On Freedom

Freedom has a broad range of meanings and applications. It can be an absence of restraint to merely a sense of not being unduly hampered or frustrated. To fully understand what freedom means in the context of this blog an understanding of its antonym bondage, is necessary. Bondage in the physical form is an infringement and restraint on ones’ ability to be free in his or her movements. Bondage though is not confined to physical restraint. Mental bondage which is not physical in nature is a far worse infringement on a person’s freedom than a physical one. Mental bondage manifests itself in three forms. There is bondage to emotional states. There is bondage to beliefs that give a person a closed mind about one or more aspects of life or life itself. And finally, there is bondage to a way thinking that creates negativity and pain. Although not looked at as freedom preventers, these three forms of mental bondage are far worse than any physical bondage could ever be. Before discussing each the following question is to be reflected on.

What does it mean to be mentally bound to something?

Mental bondage though rarely discussed has the same type of effect on a person as a physical one. It too results in restraint of movement but its manifestation differs. Physical movement and confinement occurs mentally by giving a person a “thought” that they can’t or shouldn’t do something. Although physically unrestrained a person is mentally hampered or frustrated by this thought and consequently doesn’t exercise this freedom. The mental nature of this bondage makes it worse than the physical form because it gives the illusion that a person has free will and has made a choice in this case not to do something. As this process is unconscious the typical person doesn’t know that he or she is mentally bound. Consequently, it manifests as normal free will thinking. This is difficult to become conscious of given the large number of people similarly situated who are mentally bound in the same ways and act in accordance with this mental restraint.

Mental bondage to Emotional States

In many western societal cultural countries being controlled by ones’ emotions is normal conduct. In these areas, it is common to find people who live their life in a constant reactionary way when they are emotionally stimulated. For example, being cut off by another driver while in traffic often elicits an upset or angry emotion by the person cut off. A person controlled by their emotions will curse at or throw up the middle finger at this person. Despite the stress put on the heart by being controlled by these emotions as well as not knowing if being cut off was intentional, being controlled by ones’ emotions like this is routinely accepted as proper conduct and behavior.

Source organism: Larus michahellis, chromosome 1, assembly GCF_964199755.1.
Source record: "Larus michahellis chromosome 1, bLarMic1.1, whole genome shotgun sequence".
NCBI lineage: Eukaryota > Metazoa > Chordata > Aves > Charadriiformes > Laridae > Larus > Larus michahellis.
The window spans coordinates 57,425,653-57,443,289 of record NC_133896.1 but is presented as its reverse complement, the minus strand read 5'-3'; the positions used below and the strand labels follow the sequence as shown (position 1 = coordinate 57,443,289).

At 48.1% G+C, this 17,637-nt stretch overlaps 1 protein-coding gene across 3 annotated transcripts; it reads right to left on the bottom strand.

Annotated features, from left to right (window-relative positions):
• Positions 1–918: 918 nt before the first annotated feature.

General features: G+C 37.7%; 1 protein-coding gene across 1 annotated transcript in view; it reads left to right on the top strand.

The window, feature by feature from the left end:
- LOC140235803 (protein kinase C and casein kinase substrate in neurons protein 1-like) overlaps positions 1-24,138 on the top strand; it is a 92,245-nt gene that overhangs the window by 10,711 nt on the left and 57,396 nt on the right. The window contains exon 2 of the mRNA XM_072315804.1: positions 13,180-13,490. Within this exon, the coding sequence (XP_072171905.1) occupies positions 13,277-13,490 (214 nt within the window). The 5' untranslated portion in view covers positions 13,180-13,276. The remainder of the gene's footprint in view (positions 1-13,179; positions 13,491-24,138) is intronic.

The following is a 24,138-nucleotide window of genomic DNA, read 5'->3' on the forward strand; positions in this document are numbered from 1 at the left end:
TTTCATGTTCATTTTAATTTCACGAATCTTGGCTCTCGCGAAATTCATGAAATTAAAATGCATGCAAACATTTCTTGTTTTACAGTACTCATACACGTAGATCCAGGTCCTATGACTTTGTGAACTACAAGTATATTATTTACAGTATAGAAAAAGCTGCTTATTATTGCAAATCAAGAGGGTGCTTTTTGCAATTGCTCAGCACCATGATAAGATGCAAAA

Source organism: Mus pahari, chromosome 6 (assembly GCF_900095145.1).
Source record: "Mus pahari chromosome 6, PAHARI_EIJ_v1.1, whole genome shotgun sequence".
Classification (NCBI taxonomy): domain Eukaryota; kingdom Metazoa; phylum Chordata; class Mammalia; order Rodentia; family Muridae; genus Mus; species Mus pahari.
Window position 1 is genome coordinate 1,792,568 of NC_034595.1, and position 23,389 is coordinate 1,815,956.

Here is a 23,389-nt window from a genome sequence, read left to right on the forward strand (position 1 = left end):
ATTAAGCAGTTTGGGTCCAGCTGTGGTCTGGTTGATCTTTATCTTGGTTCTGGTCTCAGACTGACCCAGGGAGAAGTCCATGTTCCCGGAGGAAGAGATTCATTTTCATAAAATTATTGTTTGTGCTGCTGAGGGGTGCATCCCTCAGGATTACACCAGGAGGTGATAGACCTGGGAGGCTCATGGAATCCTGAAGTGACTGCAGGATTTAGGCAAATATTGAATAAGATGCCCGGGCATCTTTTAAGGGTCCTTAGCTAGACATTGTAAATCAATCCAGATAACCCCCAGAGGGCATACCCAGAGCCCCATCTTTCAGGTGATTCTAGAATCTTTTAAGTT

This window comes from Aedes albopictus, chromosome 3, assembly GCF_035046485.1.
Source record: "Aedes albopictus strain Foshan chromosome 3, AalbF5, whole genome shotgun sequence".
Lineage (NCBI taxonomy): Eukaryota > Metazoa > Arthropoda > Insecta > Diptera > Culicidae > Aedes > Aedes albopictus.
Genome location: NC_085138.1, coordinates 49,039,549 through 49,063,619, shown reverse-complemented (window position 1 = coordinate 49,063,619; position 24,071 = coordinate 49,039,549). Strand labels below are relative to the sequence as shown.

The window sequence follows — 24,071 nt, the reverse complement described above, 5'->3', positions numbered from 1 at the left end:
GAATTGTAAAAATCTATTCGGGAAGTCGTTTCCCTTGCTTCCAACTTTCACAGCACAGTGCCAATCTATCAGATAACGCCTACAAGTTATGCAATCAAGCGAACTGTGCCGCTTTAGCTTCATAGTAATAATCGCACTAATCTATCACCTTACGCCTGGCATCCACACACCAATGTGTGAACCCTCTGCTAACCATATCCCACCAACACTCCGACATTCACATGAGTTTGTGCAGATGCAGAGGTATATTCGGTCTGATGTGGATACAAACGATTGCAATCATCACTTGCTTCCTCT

Mental bondage to Beliefs that give a person a “closed mind”

You have probably heard the phrase, “that’s the way I am, the way I have always been, and the way I will always be.” Is this the type of phrase that would come from a person with an open mind? Determining if this belief is binding can be done by asking the following questions. Is the belief true? Is the way one is today the way one has always been? And last is it the way they will always be? The answer is of course not for the person who has “not” abdicated his or her free will. Can you see how belief in this way  negates the free will of a person and binds them to a way of thinking that keeps them mentally stuck in the same place possibly for the rest of his or her life?

Mental bondage to ways of thinking that creates negativity and pain

The human mind operates in opposites as a means of distinguishing. When I say up you immediately think about down. When I say male you immediately think about its opposite female. All of creation is dual in this way and the mind distinguishes between opposites as we live our daily lives. Without this distinguishing mental ability, we would not be able to tell the difference between a solid wall and the un-solid air. No one wants to be walking into walls thinking that they are air. Lack of knowledge about how the human mind operates leads a person to creating negativity and pain in their life.

Consider the following example. If I say I love pizza and eating pizza makes me happy, haven’t I just given myself a reason to be unhappy when I am unable to have pizza? Simply stated, did I have a reason to be unhappy about not having pizza until I first told myself that happiness was found by having it? Despite the lack of the manifestation of this unhappiness in an outward way, its manifestation is still present. A mental desire and longing for pizza although not considered as such is painful. The longer I go without pizza the more this longing grows until I begin to say things like “how come I can’t have pizza?” or “I’m a good person, I deserve to be able to have pizza,” or “what’s wrong with me why can’t I have pizza?” The more words like these are spoken the greater the frustrated feeling grows until one day it erupts like a volcano. Even though spoken words like this are not considered in western societal cultures to be reflections of negativity and pain they are in fact just that. In this case the failure to recognize how the mind cognizes puts us in the position of creating negativity and pain that didn’t exist previously.


The mental bondage examples presented in this blog “compel” a person to act or think in ways that are against his or her best interest. As a result, a person compelled in any of these ways is anything but free even if they are not physically restrained. Freedom then is a state of consciousness of being where one is not compelled in any of these ways. A state of being that results in a form of peace that all can have but few experience. A state of being that is indeed “free!”

Peace and Blessings!

*Join us in Egypt in July 2019!

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